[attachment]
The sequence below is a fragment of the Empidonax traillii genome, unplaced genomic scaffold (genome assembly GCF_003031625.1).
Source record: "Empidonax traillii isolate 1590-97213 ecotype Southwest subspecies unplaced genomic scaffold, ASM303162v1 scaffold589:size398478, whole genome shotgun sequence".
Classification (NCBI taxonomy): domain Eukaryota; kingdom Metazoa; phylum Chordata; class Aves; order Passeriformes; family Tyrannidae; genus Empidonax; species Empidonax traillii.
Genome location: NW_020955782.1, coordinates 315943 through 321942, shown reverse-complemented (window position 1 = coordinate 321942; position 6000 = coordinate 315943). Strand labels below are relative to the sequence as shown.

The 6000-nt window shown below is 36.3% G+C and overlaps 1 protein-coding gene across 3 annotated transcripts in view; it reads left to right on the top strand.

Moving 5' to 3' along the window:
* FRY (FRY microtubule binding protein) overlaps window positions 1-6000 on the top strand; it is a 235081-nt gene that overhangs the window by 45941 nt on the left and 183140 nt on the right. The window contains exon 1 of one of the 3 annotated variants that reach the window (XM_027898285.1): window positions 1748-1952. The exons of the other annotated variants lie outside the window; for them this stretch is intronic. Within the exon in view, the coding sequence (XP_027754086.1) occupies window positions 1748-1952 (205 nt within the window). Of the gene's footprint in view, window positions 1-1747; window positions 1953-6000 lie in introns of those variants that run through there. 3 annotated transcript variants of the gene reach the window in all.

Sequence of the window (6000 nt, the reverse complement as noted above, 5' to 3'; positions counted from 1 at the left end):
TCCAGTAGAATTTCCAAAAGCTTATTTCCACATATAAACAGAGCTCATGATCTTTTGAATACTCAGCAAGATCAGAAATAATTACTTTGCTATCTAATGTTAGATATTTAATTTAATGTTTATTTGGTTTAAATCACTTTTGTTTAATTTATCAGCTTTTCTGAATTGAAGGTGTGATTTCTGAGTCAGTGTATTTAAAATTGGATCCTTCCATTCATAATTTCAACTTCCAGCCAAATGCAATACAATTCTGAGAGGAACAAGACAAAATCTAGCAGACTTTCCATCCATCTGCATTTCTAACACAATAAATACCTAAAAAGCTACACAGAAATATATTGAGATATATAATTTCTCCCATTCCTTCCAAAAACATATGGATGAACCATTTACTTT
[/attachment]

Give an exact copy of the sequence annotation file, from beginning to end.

The sequence below is a fragment of the Empidonax traillii genome, unplaced genomic scaffold (genome assembly GCF_003031625.1).
Source record: "Empidonax traillii isolate 1590-97213 ecotype Southwest subspecies unplaced genomic scaffold, ASM303162v1 scaffold589:size398478, whole genome shotgun sequence".
Classification (NCBI taxonomy): domain Eukaryota; kingdom Metazoa; phylum Chordata; class Aves; order Passeriformes; family Tyrannidae; genus Empidonax; species Empidonax traillii.
Genome location: NW_020955782.1, coordinates 315943 through 321942, shown reverse-complemented (window position 1 = coordinate 321942; position 6000 = coordinate 315943). Strand labels below are relative to the sequence as shown.

The 6000-nt window shown below is 36.3% G+C and overlaps 1 protein-coding gene across 3 annotated transcripts in view; it reads left to right on the top strand.

Moving 5' to 3' along the window:
* FRY (FRY microtubule binding protein) overlaps window positions 1-6000 on the top strand; it is a 235081-nt gene that overhangs the window by 45941 nt on the left and 183140 nt on the right. The window contains exon 1 of one of the 3 annotated variants that reach the window (XM_027898285.1): window positions 1748-1952. The exons of the other annotated variants lie outside the window; for them this stretch is intronic. Within the exon in view, the coding sequence (XP_027754086.1) occupies window positions 1748-1952 (205 nt within the window). Of the gene's footprint in view, window positions 1-1747; window positions 1953-6000 lie in introns of those variants that run through there. 3 annotated transcript variants of the gene reach the window in all.

Sequence of the window (6000 nt, the reverse complement as noted above, 5' to 3'; positions counted from 1 at the left end):
TCCAGTAGAATTTCCAAAAGCTTATTTCCACATATAAACAGAGCTCATGATCTTTTGAATACTCAGCAAGATCAGAAATAATTACTTTGCTATCTAATGTTAGATATTTAATTTAATGTTTATTTGGTTTAAATCACTTTTGTTTAATTTATCAGCTTTTCTGAATTGAAGGTGTGATTTCTGAGTCAGTGTATTTAAAATTGGATCCTTCCATTCATAATTTCAACTTCCAGCCAAATGCAATACAATTCTGAGAGGAACAAGACAAAATCTAGCAGACTTTCCATCCATCTGCATTTCTAACACAATAAATACCTAAAAAGCTACACAGAAATATATTGAGATATATAATTTCTCCCATTCCTTCCAAAAACATATGGATGAACCATTTACTTT